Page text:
Dozens of Russian jets sent NATO fighters scrambling to contain what one U.S. official called a "Putin show of force" over the weekend and escalating on Monday, as this year's rise in Russian provocations became an all-out blitz over the Baltic Sea -- with NATO intercepting 28 Russian aircraft on Monday alone.
On Sunday, the Inquisitr reported three incidents with NATO fighters in the Baltic region chasing off a total of 13 Russian jets.
The Russians followed that flurry with another 28 jets flying through the region Monday.
Pentagon Spokesperson Steve Warren called the sudden influx of Russian aircraft, which included nuclear-capable bombers and military transport planes, "a large incursion," and Rear Admiral John Kirby said the stepped-up Russian military flights "significant," and "bigger than what we've seen."
But Kirby added that even the startlingly large number of Russian jets confronted by NATO fighters in the Baltic skies was "not raising alarm bells" within NATO.
Among the 28 Russian jets intercepted Monday were several long range bombers that could be armed, in wartime, with nuclear weapons. They included the Tupelov Tu-22 bomber, similar to the aircraft pictured above, and the Tu-95 strategic bomber, as pictured below, which is actually not a jet but a four-engine turboprop plane.
While 2014 has seen more Russian jets flying in or near NATO sir space than any year since the end of the Cold War, largely due to increased tensions over the ongoing Ukraine crisis in which Russia and the West are on opposite sides of the conflict, the latest blitz of aerial incursions may be a response to NATO itself moving nuclear-capable bombers into the Baltics.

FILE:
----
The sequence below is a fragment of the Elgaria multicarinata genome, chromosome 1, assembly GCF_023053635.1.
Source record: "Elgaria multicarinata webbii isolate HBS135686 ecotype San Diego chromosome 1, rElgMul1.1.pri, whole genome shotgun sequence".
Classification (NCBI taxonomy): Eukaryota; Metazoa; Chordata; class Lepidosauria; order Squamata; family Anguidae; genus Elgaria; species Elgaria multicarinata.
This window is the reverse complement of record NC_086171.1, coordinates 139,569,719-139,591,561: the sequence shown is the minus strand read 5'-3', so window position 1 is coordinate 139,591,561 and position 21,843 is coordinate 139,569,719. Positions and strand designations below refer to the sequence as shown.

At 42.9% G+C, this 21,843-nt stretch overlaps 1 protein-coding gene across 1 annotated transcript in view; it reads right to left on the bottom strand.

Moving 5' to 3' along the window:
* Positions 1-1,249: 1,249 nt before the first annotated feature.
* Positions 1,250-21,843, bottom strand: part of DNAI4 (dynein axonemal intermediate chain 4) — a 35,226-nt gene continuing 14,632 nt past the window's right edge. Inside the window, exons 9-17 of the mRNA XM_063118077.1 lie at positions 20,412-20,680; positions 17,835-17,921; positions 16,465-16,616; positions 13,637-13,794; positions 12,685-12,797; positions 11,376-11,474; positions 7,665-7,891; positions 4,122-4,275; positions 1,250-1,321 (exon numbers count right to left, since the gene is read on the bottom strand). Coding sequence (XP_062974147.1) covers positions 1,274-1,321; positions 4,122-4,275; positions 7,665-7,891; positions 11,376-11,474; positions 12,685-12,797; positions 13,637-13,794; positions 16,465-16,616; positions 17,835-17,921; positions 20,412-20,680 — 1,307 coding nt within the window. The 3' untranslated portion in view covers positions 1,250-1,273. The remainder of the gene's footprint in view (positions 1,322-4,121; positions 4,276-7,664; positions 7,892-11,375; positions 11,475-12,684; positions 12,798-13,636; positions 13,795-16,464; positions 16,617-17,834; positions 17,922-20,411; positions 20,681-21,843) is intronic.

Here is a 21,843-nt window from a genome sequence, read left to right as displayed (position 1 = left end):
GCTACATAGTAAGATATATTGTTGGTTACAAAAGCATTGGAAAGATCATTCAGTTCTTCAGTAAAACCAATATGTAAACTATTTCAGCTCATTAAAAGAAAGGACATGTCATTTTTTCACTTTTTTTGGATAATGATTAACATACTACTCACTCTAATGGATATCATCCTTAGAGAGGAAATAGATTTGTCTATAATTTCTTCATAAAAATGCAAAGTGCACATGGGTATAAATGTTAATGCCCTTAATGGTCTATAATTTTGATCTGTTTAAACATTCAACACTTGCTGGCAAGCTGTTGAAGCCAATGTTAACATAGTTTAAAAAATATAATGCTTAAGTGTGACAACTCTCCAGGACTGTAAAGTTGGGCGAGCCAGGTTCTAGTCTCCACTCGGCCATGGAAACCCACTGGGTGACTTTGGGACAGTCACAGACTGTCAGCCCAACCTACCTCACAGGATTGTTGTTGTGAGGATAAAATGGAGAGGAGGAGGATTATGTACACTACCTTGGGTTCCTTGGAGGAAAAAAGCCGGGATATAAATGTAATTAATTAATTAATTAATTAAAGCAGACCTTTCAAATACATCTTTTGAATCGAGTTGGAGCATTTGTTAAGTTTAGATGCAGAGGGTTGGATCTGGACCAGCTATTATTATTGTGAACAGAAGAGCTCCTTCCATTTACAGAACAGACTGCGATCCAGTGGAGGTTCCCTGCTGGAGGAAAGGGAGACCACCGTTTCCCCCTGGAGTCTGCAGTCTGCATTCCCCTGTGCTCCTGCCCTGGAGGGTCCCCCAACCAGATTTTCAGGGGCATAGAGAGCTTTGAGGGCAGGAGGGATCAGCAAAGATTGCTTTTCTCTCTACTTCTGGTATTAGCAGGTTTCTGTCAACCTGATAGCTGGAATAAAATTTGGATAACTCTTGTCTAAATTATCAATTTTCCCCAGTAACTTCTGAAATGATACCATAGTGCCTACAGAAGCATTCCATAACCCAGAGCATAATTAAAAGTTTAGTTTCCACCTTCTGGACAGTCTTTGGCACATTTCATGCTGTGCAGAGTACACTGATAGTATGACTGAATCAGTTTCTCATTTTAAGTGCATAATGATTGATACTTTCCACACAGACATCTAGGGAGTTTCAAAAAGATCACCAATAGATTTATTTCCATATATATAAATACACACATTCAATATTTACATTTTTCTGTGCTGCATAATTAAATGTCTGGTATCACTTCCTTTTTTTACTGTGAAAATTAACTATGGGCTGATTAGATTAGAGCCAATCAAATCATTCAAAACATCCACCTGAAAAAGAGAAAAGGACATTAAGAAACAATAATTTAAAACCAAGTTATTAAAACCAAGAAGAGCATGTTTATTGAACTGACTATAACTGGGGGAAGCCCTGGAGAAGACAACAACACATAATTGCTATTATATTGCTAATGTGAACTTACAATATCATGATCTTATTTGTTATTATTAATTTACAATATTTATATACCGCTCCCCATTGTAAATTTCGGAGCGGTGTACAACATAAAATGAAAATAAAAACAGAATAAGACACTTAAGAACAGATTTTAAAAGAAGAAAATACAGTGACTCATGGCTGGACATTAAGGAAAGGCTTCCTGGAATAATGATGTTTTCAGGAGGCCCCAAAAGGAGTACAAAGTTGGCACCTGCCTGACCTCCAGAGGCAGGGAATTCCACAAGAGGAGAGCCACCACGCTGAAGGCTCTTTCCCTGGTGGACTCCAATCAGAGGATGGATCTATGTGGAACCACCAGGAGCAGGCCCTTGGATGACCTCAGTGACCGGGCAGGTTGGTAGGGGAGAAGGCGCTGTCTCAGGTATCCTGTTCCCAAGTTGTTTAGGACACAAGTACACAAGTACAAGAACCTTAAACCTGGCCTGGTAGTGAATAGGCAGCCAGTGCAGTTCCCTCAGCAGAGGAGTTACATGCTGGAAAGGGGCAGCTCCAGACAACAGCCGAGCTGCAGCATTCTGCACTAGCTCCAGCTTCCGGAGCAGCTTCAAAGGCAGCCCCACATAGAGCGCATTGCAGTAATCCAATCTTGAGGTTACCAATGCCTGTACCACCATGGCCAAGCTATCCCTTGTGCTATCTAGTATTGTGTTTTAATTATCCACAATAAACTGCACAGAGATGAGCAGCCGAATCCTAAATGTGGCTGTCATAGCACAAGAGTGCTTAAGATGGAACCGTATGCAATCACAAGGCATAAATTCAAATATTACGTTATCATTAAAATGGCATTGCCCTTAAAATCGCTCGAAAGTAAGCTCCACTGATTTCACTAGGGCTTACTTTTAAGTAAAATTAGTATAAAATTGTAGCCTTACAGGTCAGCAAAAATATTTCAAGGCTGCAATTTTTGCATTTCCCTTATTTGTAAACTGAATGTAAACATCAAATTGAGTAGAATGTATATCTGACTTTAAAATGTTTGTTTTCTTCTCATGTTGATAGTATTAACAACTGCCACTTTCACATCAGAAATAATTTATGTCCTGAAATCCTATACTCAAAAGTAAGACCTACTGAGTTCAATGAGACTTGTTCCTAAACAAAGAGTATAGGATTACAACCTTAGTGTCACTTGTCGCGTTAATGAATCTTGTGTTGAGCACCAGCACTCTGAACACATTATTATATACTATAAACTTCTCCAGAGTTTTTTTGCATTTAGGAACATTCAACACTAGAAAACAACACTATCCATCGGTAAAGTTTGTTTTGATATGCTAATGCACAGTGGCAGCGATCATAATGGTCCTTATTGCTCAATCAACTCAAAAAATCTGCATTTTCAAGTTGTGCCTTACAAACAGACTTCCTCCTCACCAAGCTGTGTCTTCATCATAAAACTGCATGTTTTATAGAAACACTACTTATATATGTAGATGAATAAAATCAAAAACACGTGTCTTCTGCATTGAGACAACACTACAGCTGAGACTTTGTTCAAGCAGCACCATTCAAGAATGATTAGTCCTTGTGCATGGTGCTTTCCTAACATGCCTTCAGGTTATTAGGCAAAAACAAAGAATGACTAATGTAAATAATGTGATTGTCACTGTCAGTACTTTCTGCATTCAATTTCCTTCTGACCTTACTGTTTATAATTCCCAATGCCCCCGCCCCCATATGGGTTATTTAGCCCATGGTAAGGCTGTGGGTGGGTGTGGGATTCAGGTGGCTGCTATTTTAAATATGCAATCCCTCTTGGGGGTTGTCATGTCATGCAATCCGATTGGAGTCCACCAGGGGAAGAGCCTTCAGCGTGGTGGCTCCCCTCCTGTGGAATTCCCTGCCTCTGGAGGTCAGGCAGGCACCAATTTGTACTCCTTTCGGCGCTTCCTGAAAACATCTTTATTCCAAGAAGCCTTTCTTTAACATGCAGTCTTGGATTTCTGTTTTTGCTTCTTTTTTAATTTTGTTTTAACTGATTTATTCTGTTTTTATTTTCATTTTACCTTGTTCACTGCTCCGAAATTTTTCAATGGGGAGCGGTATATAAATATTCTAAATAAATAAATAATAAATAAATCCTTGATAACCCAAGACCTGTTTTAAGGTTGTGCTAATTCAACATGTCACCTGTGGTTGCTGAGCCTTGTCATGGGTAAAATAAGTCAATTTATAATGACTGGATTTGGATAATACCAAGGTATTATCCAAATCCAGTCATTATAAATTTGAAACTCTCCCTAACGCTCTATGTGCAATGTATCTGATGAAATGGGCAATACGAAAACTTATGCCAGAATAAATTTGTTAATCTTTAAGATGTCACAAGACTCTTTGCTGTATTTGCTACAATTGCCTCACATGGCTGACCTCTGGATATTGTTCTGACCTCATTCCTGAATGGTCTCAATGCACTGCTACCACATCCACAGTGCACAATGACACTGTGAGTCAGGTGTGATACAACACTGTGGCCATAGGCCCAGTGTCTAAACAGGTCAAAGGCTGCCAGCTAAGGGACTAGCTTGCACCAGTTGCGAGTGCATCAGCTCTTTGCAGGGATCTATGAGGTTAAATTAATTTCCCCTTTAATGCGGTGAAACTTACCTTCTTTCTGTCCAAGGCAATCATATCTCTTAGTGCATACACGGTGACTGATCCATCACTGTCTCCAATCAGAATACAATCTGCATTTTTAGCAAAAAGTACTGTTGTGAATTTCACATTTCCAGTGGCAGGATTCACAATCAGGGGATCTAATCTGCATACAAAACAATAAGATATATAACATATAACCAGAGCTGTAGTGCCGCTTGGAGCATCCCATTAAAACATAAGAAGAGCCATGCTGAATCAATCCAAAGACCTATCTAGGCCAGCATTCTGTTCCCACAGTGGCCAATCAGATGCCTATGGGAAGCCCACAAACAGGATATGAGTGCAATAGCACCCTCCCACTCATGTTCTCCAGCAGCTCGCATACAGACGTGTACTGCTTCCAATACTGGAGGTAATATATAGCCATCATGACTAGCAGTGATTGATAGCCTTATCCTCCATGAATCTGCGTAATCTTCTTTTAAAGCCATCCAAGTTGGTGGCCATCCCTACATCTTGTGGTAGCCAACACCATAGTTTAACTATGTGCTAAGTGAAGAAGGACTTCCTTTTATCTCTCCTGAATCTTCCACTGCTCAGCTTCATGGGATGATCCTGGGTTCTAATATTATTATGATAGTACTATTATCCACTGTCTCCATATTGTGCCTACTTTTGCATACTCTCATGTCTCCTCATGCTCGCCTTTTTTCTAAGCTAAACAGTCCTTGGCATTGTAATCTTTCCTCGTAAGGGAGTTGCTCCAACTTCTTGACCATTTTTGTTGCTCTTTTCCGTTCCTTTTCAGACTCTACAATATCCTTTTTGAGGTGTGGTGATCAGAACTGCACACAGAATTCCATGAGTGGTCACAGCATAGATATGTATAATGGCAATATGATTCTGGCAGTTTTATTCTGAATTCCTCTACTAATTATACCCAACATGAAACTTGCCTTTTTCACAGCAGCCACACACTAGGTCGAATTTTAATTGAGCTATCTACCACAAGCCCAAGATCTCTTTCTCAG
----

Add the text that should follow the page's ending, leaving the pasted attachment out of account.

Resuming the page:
Russia's Deputy Foreign Minister Aleksey Meshkov condemned the NATO moves as "a reality which is extremely negative," in a statement December 1.
While the Russian jets stay in international air space, they often fly dangerously close to NATO territory in countries such as Latvia, Lithuania, and Estonia and do not activate their transponders, making them essentially invisible to civilian air traffic controllers and creating a hazard for commercial aviation.
"Russian military activity has been considerable during the last few months. Such activity can be destabilizing and potentially dangerous, if international norms are not respected," NATO Spokesperson Oana Lungescu said Monday. "NATO remains vigilant. We continue to adapt our structures and capabilities to ensure we are prepared to defend against any potential threat to our collective security."In addition to the jets, Russian submarines are also believed by NATO to be patrolling the Baltic Sea.